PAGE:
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Nonhuman Primate Models of Autism 

Nonhuman Primate Models of Autism

Chapter:
Nonhuman Primate Models of Autism
Author(s):

Melissa D. Bauman

and David G. Amaral

DOI:
10.1093/med/9780195371826.003.0060
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date: 26 September 2016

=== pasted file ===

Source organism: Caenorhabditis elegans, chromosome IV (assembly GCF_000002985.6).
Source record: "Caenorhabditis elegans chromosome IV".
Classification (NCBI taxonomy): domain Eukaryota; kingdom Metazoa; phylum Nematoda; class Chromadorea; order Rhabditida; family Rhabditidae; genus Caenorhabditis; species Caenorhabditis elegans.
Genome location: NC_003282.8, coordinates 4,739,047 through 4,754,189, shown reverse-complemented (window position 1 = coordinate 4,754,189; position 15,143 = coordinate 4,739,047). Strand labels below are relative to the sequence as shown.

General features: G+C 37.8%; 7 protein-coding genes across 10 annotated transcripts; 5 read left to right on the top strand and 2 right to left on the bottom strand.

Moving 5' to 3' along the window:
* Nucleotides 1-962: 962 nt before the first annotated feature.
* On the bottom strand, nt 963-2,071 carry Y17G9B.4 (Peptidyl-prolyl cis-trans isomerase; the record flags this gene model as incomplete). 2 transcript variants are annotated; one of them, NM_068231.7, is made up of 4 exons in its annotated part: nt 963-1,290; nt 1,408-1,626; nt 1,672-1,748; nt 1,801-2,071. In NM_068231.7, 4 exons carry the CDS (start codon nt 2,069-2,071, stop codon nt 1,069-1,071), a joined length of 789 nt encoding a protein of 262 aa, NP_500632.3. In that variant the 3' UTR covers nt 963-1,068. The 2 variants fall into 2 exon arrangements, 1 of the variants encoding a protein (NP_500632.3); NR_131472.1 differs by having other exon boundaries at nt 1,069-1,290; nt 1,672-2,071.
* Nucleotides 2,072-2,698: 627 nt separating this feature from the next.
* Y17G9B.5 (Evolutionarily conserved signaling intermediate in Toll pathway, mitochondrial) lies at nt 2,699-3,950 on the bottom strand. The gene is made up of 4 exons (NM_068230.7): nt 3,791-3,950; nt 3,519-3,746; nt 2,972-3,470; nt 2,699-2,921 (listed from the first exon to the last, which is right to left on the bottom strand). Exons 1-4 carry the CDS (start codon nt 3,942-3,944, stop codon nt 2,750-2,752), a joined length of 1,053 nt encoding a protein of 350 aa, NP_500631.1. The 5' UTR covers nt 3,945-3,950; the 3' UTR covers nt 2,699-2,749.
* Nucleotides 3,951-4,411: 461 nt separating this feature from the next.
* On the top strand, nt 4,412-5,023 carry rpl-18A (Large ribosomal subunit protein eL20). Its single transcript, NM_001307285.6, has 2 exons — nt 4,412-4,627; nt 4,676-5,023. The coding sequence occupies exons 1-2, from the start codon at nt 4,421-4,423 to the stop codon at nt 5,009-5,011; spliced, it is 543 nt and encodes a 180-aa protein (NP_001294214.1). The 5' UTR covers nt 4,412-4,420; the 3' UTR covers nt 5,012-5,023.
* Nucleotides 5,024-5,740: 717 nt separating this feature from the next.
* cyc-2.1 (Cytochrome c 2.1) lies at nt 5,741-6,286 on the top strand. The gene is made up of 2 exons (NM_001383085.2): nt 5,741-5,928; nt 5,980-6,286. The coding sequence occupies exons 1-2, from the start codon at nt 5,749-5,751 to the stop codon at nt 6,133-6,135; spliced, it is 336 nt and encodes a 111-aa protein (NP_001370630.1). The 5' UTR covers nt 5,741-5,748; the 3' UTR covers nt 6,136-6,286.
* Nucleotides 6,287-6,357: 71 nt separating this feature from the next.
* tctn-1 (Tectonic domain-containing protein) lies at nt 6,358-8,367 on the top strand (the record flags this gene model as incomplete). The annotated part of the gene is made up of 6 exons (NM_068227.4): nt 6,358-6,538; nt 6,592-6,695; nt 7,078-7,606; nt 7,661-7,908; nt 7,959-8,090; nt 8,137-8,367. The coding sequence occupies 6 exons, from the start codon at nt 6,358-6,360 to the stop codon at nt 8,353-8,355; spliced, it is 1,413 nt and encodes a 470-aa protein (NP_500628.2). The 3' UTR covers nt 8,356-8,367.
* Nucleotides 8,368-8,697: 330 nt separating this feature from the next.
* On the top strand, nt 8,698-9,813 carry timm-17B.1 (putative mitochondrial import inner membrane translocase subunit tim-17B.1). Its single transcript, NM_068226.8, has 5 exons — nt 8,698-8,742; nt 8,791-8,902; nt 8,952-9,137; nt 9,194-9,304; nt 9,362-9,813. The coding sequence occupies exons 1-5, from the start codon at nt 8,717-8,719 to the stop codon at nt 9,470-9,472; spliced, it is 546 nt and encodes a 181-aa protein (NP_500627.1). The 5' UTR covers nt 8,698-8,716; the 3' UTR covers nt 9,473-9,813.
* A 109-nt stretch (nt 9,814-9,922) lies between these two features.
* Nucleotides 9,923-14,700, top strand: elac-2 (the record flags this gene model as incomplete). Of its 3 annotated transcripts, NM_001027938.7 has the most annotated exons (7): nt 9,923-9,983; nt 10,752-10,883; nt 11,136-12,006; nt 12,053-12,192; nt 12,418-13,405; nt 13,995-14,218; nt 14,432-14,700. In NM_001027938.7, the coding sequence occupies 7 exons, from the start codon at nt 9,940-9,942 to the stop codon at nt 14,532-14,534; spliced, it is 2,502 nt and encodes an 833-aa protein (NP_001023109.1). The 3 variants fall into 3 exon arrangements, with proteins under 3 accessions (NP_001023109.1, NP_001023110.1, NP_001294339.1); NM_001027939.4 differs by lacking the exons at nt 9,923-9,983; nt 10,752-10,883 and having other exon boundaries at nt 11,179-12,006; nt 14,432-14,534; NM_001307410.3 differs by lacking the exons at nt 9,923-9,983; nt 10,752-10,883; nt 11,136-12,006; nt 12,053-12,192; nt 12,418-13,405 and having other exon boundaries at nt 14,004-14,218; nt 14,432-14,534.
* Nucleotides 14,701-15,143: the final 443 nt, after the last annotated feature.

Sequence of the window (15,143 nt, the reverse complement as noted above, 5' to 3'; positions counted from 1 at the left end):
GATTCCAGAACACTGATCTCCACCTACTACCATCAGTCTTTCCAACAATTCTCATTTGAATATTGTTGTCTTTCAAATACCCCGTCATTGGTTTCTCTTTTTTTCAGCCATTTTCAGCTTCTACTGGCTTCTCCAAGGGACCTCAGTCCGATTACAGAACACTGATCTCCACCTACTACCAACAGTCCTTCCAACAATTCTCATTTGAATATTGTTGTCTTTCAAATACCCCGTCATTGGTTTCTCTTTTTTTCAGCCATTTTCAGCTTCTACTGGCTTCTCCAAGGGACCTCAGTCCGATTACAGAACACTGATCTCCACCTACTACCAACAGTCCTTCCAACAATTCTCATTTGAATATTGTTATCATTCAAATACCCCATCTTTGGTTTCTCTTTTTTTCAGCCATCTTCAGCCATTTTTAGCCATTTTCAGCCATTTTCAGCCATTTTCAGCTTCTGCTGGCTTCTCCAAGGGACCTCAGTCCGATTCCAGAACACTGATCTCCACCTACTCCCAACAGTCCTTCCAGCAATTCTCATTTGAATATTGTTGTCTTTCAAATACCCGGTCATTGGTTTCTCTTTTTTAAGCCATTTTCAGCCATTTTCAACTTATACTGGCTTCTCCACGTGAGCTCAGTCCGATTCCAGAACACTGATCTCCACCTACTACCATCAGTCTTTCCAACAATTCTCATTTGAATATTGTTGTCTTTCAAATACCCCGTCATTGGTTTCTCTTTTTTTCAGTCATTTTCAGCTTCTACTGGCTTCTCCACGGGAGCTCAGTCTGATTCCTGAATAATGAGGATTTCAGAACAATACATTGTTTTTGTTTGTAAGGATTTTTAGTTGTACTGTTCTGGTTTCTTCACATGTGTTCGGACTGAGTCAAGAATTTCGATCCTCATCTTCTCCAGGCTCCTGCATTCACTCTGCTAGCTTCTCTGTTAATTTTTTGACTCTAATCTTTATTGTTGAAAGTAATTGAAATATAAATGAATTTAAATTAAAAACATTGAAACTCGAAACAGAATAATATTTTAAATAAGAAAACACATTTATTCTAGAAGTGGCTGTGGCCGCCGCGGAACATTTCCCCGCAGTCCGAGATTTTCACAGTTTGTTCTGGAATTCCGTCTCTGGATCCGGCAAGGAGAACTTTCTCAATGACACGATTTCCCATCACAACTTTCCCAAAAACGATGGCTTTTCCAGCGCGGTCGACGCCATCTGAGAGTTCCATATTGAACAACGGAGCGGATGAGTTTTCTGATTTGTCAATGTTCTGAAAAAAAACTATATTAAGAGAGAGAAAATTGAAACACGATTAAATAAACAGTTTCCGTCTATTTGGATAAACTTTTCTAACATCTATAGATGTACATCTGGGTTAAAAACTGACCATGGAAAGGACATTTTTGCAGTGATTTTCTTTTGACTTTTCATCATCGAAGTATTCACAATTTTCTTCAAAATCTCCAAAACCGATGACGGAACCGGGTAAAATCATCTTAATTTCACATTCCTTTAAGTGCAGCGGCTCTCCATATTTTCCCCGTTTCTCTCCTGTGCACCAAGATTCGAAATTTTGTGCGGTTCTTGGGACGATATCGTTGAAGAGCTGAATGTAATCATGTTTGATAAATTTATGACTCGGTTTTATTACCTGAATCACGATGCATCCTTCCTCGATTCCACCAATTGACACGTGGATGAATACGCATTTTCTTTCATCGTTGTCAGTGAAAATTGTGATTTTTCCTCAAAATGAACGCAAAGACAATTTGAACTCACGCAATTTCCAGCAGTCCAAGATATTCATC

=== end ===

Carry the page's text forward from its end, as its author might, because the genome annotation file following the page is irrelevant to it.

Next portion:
Nonhuman primates share many features of human physiology, anatomy, and behavior, thus making the nonhuman primate an ideal species to study a variety of human disorders. Although we are in the very early stages of developing valid animal models of autism, it is likely that nonhuman primate models will play an important role in identifying biological underpinnings of autism and facilitating the development of future treatment and prevention strategies. The strength of an animal model depends on its resemblance to the human disorder in question. Three criteria are commonly used to evaluate animal models: construct validity—the extent to which the model reproduces the etiology and/or pathophysiology of the disorder; face validity—the degree to which the model resembles symptoms of the disorder; and predictive validity—the extent to which treatment of the animal model provides insight into therapeutic options for the human condition. This chapter discusses the role of these three criteria in establishing animal models of autism; the advantages and limitations of nonhuman primate models; modeling features of autism in nonhuman primates; probes of social behavior deficits related to autism; probes for communication deficits related to autism; probes for repetitive behavior and restricted interests; isolate rearing models; amygdala lesion models; and maternal auto-antibody model.

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